MADRID – Ninety percent of children with acute hematogenous osteomyelitis will do fine after their initial course of antibiotics and don’t require long-term follow-up; and the other 10% can be identified within the first few days of hospitalization, Lawson A. Copley, MD, said at the annual meeting of the European Society for Paediatric Infectious Diseases.
The tool that enables physicians to distinguish the 10% of children at high risk for severe orthopedic sequelae is a validated severity of illness score that can be determined within the first several days of hospitalization. The 0-10 score, developed by Dr. Copley and his coinvestigators (J Pediatr Orthop. 2016 Oct 12.), awards points for the patient’s initial C-reactive protein level, the C-reactive protein levels on hospital days 2-3 and 4-5, the number of febrile days on antibiotic therapy, the band percentage of WBC, ICU admission, and disseminated disease such as endocarditis, septic pulmonary embolism, and deep venous thrombosis.
There is a dearth of long-term follow-up studies of pediatric osteomyelitis. To address this unmet need, he and his coinvestigators have enrolled 198 children with acute hematogenous osteomyelitis in an ongoing prospective study. All were treated with antibiotics until clinical and laboratory resolution of the infection and achievement of a normal erythrocyte sedimentation rate. All patients are being followed in a specialized multidisciplinary clinic at Texas Scottish Rite Hospital for Children directed by Dr. Copley. To date, 118 patients have been seen for their 2-year follow-up visit, which includes radiographs of the previous infection site, an orthopedic exam, and completion of theand the .
At follow-up, the children fell into three broad categories. Ten percent had severe radiographic and/or clinical sequelae such as limb length discrepancy, visible deformity, limited range of motion, osteonecrosis, physeal arrest, or joint destruction. Roughly 40% had complete resolution with normal function and no growth disturbance or other sequelae. And 50% had clinical resolution with a completely normal physical exam and excellent outcome measures, but minimal radiographic sequelae, mainly consisting of central physeal tenting.
“We think that they’re probably a low-risk group,” he said of that last group.
Children with severe sequelae had greater severity of illness at presentation and a more complicated course of initial therapy than those with complete resolution at 2 years of follow-up. Their mean severity of illness score was 4.9, compared with 1.8 in the 40% of children with complete resolution and 3.4 in those with mild radiographic sequelae.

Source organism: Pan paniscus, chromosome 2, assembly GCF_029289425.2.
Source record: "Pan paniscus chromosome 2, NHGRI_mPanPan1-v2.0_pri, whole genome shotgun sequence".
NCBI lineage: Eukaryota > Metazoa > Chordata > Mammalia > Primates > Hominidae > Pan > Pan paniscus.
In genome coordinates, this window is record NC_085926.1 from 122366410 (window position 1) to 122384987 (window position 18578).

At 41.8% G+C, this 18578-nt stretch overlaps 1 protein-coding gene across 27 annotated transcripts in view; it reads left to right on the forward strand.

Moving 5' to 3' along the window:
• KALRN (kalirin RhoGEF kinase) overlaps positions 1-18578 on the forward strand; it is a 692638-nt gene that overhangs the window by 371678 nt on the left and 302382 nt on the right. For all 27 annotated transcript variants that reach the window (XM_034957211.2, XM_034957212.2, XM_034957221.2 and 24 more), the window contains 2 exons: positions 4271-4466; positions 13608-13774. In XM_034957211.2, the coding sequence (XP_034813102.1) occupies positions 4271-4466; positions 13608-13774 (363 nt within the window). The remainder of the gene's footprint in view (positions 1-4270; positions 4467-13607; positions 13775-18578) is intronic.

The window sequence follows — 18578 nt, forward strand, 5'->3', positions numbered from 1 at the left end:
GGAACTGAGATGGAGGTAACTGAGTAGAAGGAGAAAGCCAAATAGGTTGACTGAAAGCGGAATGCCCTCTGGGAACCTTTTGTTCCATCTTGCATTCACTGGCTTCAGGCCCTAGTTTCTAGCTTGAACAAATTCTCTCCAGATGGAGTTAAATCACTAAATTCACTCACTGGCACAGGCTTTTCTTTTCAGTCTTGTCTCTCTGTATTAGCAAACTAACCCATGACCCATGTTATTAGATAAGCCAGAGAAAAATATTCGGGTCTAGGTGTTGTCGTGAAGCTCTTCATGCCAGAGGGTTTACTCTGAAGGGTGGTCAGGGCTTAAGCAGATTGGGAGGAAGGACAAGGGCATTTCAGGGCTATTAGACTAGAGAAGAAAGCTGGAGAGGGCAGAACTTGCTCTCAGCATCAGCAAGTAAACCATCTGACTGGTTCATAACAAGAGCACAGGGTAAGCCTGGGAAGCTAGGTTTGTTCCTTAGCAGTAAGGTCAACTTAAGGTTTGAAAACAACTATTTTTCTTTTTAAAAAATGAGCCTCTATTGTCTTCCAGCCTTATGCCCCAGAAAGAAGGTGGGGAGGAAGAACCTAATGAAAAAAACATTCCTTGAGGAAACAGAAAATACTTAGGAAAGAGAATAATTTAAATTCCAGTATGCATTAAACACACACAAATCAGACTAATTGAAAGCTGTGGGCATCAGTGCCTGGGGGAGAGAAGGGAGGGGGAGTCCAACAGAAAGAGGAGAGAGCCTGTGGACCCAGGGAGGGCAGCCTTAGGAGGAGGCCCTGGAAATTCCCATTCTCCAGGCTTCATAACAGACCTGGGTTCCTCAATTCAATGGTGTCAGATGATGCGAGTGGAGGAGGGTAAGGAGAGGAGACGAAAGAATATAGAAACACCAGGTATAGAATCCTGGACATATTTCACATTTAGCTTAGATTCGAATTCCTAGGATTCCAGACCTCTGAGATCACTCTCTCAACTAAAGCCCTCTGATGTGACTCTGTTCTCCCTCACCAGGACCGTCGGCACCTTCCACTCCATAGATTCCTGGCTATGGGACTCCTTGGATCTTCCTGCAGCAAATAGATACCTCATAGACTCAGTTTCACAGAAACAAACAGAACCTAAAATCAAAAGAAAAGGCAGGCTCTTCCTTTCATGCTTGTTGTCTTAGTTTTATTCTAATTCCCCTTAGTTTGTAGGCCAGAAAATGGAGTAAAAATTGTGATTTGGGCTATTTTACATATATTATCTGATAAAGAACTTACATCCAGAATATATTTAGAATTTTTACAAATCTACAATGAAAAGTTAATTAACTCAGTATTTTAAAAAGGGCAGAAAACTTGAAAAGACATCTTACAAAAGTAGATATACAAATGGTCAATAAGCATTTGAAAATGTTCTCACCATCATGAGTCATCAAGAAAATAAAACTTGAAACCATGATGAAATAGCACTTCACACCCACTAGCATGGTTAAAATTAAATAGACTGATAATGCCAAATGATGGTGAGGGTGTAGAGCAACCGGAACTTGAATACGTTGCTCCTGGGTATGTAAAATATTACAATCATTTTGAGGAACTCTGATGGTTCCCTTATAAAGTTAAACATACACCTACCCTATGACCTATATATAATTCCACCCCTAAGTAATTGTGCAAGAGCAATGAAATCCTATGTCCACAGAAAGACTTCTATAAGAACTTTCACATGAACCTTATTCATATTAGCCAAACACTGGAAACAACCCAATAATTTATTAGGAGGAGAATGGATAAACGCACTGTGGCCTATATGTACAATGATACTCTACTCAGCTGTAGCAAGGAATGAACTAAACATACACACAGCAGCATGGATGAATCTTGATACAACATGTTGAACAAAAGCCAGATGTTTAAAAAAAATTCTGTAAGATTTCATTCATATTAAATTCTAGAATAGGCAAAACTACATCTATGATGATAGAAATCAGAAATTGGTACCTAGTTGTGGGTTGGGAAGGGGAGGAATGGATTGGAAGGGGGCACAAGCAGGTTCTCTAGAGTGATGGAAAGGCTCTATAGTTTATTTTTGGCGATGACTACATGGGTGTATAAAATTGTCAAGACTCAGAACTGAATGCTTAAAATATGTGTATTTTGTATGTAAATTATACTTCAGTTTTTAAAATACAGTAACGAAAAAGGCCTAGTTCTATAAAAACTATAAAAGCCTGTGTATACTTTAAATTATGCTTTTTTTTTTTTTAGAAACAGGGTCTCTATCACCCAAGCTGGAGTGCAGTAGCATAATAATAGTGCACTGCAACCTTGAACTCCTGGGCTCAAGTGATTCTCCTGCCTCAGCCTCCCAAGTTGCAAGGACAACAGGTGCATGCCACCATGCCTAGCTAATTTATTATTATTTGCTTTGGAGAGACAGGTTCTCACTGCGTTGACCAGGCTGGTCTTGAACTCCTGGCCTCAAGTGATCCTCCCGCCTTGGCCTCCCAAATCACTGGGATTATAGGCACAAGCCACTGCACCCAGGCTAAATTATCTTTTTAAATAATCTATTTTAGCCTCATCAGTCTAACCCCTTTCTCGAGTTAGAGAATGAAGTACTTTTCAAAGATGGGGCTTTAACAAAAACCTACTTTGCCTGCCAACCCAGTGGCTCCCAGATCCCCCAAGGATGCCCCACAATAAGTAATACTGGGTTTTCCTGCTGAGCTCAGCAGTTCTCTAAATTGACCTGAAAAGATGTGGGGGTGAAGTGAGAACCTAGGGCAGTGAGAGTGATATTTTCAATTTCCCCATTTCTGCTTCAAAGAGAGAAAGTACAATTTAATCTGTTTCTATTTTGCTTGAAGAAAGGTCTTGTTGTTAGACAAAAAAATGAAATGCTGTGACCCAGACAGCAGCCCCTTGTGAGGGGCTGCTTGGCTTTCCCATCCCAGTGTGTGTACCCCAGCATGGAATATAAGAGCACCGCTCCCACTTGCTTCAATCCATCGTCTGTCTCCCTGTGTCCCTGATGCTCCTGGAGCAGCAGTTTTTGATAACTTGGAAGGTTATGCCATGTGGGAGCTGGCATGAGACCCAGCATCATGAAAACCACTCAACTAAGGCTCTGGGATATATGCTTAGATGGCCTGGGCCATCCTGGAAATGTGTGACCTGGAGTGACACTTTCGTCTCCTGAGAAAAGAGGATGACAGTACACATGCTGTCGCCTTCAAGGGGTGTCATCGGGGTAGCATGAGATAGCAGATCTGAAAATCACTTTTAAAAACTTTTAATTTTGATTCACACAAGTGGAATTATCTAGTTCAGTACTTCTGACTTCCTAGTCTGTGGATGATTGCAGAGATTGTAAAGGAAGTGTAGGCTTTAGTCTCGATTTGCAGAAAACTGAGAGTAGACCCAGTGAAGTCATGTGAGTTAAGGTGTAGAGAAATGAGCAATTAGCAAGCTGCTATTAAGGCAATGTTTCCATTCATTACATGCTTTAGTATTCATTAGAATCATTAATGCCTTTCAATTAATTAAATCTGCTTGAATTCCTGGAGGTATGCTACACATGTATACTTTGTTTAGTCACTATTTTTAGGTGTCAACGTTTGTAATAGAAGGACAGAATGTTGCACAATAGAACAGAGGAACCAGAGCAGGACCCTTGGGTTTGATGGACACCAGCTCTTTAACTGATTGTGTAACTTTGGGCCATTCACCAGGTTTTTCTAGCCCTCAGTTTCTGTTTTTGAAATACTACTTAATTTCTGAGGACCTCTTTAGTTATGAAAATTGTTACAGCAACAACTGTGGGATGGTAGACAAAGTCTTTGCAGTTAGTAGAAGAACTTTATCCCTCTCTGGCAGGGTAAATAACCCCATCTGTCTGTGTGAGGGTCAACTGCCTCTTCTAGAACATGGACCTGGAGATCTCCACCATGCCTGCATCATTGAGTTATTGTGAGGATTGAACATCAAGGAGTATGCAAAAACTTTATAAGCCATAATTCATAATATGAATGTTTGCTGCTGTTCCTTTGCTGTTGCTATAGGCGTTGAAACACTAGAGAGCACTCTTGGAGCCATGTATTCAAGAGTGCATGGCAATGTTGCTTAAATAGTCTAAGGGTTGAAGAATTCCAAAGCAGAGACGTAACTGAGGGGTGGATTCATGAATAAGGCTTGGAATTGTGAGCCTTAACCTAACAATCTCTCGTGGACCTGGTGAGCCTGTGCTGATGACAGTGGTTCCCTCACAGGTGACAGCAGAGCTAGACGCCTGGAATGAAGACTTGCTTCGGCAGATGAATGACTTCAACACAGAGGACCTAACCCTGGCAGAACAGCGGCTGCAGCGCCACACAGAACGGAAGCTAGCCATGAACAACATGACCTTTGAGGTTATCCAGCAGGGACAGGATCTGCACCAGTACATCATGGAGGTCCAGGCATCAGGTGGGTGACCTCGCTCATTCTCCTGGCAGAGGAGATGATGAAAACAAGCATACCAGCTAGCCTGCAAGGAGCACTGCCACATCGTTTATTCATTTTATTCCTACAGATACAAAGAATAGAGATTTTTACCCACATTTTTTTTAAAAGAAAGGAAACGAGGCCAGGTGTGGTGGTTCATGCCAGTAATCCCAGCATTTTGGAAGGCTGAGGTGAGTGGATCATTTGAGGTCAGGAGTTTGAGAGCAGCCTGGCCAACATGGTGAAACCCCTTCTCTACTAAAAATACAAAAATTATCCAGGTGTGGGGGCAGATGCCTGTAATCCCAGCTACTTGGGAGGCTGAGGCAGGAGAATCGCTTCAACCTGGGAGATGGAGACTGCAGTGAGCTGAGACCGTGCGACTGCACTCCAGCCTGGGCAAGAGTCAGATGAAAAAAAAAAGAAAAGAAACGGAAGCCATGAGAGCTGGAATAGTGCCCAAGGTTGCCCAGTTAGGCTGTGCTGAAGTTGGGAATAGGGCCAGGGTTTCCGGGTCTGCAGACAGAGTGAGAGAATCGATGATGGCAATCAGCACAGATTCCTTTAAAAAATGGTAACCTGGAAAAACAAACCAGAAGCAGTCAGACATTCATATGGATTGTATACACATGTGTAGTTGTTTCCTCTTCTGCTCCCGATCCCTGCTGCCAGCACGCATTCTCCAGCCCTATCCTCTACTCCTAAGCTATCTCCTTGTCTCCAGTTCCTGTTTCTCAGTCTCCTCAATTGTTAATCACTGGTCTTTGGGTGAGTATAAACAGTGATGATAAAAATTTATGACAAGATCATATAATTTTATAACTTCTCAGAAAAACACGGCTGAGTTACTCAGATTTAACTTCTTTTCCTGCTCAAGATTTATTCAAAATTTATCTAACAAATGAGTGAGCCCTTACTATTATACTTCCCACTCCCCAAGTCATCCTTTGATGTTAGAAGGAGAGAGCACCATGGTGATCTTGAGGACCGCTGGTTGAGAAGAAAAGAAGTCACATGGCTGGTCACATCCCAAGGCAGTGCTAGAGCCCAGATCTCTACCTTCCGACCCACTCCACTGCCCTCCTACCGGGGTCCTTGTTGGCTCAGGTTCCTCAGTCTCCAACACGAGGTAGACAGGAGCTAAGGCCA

In a univariate logistic regression analysis, each point increase in initial disease severity score was associated with a 20% bump in the risk of developing severe sequelae, with a predictive area under the curve of 0.67. A multivariate logistic regression analysis identified other independent predictors of severe sequelae: age below 6 years, being culture positive for methicillin-resistant Streptococcus aureus, and osteomyelitis contiguous with septic arthritis or abscess, which ultimately led to osteonecrosis and destruction. Incorporating these additional risk factors along with the initial severity of illness score improved the predictive area under the curve to 0.85.
About one-half of patients seen in the pediatric osteomyelitis clinic were bacteremic on admission, and of those, roughly half continued to be bacteremic despite antibiotic therapy. However, there was no difference in the prevalence of bacteremia between the groups with mild versus severe illness.
Asked how introduction of the severity-of-illness score has affected his surgical approach, Dr. Copley said he has become selectively more surgically aggressive.
“A lot of our children have abscesses that are pretty substantial,” he noted. “We’ve learned the hard way. I’ve been doing this for about 14 years now, and initially I used to do a lot of simple debridement of the infection. Now we’re much more extensive in our approach, so we do fewer surgeries, but those surgeries are more extensive.”
Dr. Copley reported having no financial conflicts regarding his study.